Matthew Shepard’s family share powerful message for LGBTQ+ community with hate crime at all-time high

Matthew Shepard

Matthew Shepard’s family have urged LGBTQ+ people to be “proud of being your whole self”, 25 years on from the student’s brutal murder. 

Shepard, a 21-year-old gay student from Wyoming, was brutally killed in a homophobic hate crime in 1988. With anti-LGBTQ+ hate crimes rising, his parents have addressed the community, telling queer people: “Don’t give up.”

Shepard was attacked on Tuesday 6 October 1998 by Aaron McKinney and Russell Henderson, who beat and tortured him before leaving him for dead, tied to a fence near Laramie in rural Wyoming. He died six days later. 

Speaking to the Human Rights Campaign (HRC), Shepard’s parents shared a hopeful message for the LGBTQ+ community in the face of mounting bigotry, saying: “We’re here for you, we’ve always been here for you.

“We know the trans community is feeling under attack right now, particularly trans kids,” they added.

“Just stay positive, because you are a part of this country and part of all of the communities that you are involved in, and you should be proud of the fact that you are being your whole self, good for you.”

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Shepard’s murder in 1988 remains one of the most horrific and notorious homophobic hate crimes in US history, with his death marked by an outpouring of grief, including candlelit vigils across the country.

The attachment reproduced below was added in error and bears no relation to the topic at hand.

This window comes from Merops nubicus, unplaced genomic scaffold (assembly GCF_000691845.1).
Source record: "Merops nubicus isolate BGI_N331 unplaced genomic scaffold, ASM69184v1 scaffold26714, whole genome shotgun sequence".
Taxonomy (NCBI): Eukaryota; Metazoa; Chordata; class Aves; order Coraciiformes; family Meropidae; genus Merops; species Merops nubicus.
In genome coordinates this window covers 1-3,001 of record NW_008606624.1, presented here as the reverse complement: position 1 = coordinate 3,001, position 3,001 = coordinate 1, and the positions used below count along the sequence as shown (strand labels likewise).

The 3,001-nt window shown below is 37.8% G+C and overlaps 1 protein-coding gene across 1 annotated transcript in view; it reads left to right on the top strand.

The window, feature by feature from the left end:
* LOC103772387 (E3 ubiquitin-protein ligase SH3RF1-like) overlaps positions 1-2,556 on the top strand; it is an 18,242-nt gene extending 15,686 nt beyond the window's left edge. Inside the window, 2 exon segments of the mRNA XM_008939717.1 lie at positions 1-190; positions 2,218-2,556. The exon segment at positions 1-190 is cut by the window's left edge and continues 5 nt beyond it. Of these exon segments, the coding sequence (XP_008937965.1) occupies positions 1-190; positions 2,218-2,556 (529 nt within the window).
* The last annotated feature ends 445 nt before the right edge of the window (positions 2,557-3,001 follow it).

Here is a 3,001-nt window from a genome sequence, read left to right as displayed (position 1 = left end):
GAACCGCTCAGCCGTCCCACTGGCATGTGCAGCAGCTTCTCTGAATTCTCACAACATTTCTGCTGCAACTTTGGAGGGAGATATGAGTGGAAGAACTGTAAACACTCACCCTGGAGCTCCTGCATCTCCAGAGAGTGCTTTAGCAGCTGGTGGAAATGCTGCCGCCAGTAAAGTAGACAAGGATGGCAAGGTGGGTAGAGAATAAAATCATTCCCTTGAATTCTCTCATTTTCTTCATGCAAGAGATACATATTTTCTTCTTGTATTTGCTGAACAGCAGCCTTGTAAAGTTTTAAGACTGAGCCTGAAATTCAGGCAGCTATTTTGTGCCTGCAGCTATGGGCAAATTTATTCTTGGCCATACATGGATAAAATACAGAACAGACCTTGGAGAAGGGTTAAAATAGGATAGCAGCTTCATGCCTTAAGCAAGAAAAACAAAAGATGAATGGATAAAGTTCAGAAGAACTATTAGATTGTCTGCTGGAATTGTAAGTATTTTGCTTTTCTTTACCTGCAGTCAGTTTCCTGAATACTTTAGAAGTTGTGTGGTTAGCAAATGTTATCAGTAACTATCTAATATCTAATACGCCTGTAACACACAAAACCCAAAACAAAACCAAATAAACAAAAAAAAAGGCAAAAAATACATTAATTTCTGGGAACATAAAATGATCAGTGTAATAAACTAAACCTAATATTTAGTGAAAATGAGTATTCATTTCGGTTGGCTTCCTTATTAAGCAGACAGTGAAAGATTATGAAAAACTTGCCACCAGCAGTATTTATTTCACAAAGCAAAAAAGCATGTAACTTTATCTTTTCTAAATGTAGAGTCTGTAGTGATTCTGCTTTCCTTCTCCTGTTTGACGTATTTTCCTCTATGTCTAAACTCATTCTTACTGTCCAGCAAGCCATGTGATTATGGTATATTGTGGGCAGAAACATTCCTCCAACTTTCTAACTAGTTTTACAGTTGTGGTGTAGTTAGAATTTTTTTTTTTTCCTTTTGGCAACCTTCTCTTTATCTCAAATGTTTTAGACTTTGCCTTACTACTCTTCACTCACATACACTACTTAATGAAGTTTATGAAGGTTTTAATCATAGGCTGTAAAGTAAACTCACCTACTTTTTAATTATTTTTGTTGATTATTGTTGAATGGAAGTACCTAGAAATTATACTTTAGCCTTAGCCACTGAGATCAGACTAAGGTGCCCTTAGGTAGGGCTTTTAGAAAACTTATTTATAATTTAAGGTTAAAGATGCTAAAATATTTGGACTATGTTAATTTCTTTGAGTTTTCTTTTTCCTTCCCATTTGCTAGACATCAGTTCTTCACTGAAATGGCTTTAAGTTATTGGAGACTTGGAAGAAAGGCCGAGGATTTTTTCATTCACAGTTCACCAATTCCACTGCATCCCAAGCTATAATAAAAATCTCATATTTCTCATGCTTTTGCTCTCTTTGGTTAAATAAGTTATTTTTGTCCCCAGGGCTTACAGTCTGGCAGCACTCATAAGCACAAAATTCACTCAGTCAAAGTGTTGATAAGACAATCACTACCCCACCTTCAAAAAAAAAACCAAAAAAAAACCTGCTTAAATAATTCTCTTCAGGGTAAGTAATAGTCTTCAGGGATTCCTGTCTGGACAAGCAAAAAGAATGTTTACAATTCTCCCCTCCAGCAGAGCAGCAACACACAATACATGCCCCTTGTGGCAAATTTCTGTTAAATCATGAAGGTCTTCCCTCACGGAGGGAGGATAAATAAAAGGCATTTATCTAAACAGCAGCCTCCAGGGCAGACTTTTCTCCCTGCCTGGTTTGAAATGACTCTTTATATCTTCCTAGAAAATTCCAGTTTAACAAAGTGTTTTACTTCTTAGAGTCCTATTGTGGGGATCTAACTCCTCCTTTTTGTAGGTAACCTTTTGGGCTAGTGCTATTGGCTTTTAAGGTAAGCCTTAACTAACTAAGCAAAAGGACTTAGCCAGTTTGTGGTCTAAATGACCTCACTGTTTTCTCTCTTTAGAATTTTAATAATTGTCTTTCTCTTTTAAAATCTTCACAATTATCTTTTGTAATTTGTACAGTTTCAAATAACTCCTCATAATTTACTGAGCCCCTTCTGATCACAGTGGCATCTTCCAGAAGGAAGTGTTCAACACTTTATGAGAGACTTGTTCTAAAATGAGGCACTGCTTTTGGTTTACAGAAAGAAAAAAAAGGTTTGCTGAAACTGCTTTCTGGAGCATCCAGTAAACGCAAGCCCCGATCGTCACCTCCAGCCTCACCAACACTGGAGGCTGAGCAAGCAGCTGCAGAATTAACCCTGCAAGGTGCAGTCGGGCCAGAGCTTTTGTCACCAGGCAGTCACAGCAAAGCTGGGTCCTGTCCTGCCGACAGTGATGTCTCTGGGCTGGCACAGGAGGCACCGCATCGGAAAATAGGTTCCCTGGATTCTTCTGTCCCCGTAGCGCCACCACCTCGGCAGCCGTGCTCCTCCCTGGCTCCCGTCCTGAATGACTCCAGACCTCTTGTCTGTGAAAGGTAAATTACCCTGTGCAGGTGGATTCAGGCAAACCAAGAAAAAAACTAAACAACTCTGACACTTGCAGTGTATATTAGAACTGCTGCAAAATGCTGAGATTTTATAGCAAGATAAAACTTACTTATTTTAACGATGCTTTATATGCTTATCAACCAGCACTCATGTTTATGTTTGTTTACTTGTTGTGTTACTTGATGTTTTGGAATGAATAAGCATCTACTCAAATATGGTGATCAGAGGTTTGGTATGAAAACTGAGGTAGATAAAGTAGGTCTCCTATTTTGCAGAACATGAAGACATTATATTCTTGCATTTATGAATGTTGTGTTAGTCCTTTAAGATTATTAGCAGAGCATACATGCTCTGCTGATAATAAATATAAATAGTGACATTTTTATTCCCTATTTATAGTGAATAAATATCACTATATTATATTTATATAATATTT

Two months after their son was murdered, Shepard’s parents, Judy and Dennis, founded the Matthew Shepard Foundation, which remains active today, advocating for dignity and equality of all people, and tackling hate crime.  

In October 2009, then-president Barack Obama signed the Matthew Shepard and James Byrd Jr. Hate Crimes Prevention Act into law. The legislation permits federal-level prosecutions for crimes based on sexual orientation, gender, gender identity and disability.

Candlelight vigil for Matthew Shepard. (Steve Liss/Getty Images)

Marking the 25th anniversary of Shepard’s death, LGBTQ+ organisations, activists and politicians alike called for a crackdown on hate crimes, with reports finding that anti-LGBTQ+ hate crimes are increasing in the US. 

Shepard’s family have previously condemned rising hate crime, with Dennis Shepard telling PinkNews in March: “If you don’t study history, you will repeat it … If you’re docile, you deserve what you get. And I can’t – I will not – allow myself to be docile.”

President Joe Biden also remembered Shepard on the 25th anniversary of his death, writing on X (formerly Twitter): “Twenty-five years ago today, Matthew Shepard lost his life to a brutal act of anti-gay hate and violence simply for being himself. 

“His murder shook the conscience of the American people. And his courageous parents, Judy and Dennis Shepard, turned Matthew’s memory into a movement. 

“Our work will not be finished until we end the hate and violence that too many LGBTQI+ Americans continue to face.”

Anyone who has witnessed or experienced a hate crime is urged to call the police on 101, Crimestoppers anonymously on 0800 555 111 or visit the True Vision website. In an emergency, always dial 999.